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Reviewing some photos from our trips to Israel caused me to reflect on the things that took place as Jesus was arrested, falsely tried, crucified and raised from the dead.

Late Thursday night Jesus was betrayed and arrested in the Garden of Gethsemane.  He was then taken to the house of the High Priest Caiaphas where He endured several false trials, was abused and held until they could take Him to Pilate early Friday morning.

The photo below with the hole in the floor and the deep pit in the rock is believed by most scholars to be the place where Jesus was held between trials during the night.  This location is beneath the house of Caiaphas and was used to hold prisoners for various reasons.  It is pitch dark when the lights are turned out.  On a stand in this pit is a folder containing printed sheets of Psalm 88 written in many languages of the world.   Psalm 88 is considered a prophetic Psalm related to the night Jesus was arrested and held.  This is one of the most heart-wrenching places for me in the Holy Land.   When we take groups, I always try to read Psalm 88 with the group before we sing and pray; I’ve yet to get through it without breaking down.   Please read Psalm 88 and reflect on the weight Jesus was carrying as He was abandoned by His friends and realized the sin of the world was about to be placed on Him.

The two photos which follow are of an actual stone that was uncovered near the place where Pilate tried Jesus (the Praetorium) and where Jesus was abused by the Roman Soldiers.   The stone is a game board for an ancient game called the Game of the Kings.  Roman soldiers would throw dice on the stone and the winner of each round would get to choose different ways to torture the prisoner in their charge.  Often it included dressing the prisoner up as a king while mocking and abusing them prior to their execution (Matthew 27:27-31).   Some scholars believe this was used to help de-sensitize Romans soldiers to the cruelty involved with crucifixion.

The final photos are not great quality, but were shared by one of the historians near the Empty Tomb.  An area not far from the Empty Tomb was known as the Place of the Skull (Golgotha – Mt. 27:33) and was near a well-traveled road before it was covered by current buildings and other structures.  The photos show what the area looked like in the early 1900’s and you can see the part of the rock wall that looks like a skull near the top of the hill. This was a well traveled area which the Romans would most likely use when they wanted the masses to see those who were crucified.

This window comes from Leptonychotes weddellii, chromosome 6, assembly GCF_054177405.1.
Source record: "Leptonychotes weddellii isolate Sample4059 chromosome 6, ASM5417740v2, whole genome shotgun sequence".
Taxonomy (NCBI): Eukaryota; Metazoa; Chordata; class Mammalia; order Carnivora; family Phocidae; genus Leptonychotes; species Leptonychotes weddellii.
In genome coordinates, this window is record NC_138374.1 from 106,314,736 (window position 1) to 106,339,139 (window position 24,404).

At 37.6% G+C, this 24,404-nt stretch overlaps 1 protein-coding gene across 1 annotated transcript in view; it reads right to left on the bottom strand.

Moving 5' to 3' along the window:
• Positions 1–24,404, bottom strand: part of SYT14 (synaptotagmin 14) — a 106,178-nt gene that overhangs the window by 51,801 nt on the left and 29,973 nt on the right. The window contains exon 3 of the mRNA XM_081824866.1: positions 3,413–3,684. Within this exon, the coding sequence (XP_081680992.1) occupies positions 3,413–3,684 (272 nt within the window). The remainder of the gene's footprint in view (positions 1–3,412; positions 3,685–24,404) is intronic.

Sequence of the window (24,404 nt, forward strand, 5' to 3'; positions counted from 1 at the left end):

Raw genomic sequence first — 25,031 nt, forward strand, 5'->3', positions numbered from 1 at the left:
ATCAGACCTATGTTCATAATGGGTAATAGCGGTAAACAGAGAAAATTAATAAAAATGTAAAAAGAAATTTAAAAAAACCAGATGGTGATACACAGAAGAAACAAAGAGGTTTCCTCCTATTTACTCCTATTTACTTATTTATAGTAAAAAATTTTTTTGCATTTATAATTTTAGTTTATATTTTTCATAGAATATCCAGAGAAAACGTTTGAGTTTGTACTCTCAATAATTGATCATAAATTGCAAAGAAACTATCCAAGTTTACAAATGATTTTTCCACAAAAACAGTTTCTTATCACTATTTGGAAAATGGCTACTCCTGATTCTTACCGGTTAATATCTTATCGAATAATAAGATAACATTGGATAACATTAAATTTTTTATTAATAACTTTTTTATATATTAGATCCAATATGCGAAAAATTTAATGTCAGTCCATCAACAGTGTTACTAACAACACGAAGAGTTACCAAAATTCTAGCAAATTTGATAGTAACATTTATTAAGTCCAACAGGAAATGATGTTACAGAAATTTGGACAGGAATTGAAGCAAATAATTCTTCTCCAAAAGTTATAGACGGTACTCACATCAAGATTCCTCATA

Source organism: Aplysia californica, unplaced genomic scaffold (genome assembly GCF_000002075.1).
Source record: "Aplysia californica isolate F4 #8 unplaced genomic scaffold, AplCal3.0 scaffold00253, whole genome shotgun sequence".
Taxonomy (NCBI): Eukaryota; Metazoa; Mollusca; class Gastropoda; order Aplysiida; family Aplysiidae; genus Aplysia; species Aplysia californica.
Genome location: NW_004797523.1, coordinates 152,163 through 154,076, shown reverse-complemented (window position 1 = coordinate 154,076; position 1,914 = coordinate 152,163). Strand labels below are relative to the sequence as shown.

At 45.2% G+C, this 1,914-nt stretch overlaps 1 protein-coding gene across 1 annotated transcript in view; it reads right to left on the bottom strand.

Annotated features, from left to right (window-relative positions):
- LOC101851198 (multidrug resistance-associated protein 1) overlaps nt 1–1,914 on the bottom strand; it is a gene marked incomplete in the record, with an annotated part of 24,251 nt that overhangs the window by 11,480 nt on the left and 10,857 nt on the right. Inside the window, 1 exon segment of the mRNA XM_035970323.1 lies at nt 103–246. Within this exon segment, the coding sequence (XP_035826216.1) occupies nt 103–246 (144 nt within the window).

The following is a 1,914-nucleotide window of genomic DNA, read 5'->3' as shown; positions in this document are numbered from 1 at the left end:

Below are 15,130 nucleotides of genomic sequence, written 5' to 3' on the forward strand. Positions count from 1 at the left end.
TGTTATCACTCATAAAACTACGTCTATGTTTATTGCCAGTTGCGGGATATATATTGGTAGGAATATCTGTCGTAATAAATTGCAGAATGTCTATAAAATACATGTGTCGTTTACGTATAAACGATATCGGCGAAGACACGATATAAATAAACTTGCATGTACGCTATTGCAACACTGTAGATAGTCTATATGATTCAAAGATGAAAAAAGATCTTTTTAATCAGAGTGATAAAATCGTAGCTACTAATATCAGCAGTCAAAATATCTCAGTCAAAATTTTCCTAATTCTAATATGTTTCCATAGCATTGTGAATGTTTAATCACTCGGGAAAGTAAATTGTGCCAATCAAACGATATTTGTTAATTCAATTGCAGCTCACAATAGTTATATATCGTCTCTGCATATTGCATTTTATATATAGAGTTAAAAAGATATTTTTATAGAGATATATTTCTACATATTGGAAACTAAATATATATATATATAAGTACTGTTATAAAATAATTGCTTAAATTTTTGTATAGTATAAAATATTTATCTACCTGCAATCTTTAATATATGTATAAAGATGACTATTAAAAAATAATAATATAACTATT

Pit Under Caiaphas’ House
Psalm 88 in Pit

Game of Kings Playing Stone

Place of the Skull
Place of the Skull
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Gethsemane and Blood Clover

Reviewing some photos from our trips to Israel caused me to reflect on the things that took place as Jesus was arrested, falsely tried, crucified and raised from the dead.

On Thursday, Jesus gathered with His disciples in an upper room for the Passover meal.   During this “Last Supper” He gave them an example of how they are to serve others in humility when He washed the disciples’ feet.  He also instituted the “Lord’s Supper” during this meal as He told them about His betrayal.  It was during this time Jesus said to Peter, “before the rooster crows tomorrow morning, you will deny three times that you even know me.”

Following this Jesus shared some amazing truths with His disciples which I’d encourage you to read in John 14-16, and John gives us an eyewitness account of Jesus’ prayer for the disciples and for us in John 17.

Jesus led His disciples from the upper room, across the Kidron Valley to the Garden of Gethsemane where He prayed in agony as He anticipated His betrayal and crucifixion (Matthew 26:36-56).

While in Israel, we got to spend some additional time in the Garden of Gethsemane to pray.  It was humbling and an incredible blessing to be in the place where Jesus prayed just prior to His arrest.

One of the amazing things our tour guide shared with us is the “blood clover” that grows in the Garden of Gethsemane. The clover has tiny red spots in the leaves that look like droplets of blood. He explained that it only grows naturally in three places; in the Garden where Jesus’ sweat was mingled with blood as He prayed, by the house of Caiaphas where Jesus was tried and beaten and near the Empty Tomb!

Garden of Gethsemane
Blood Clover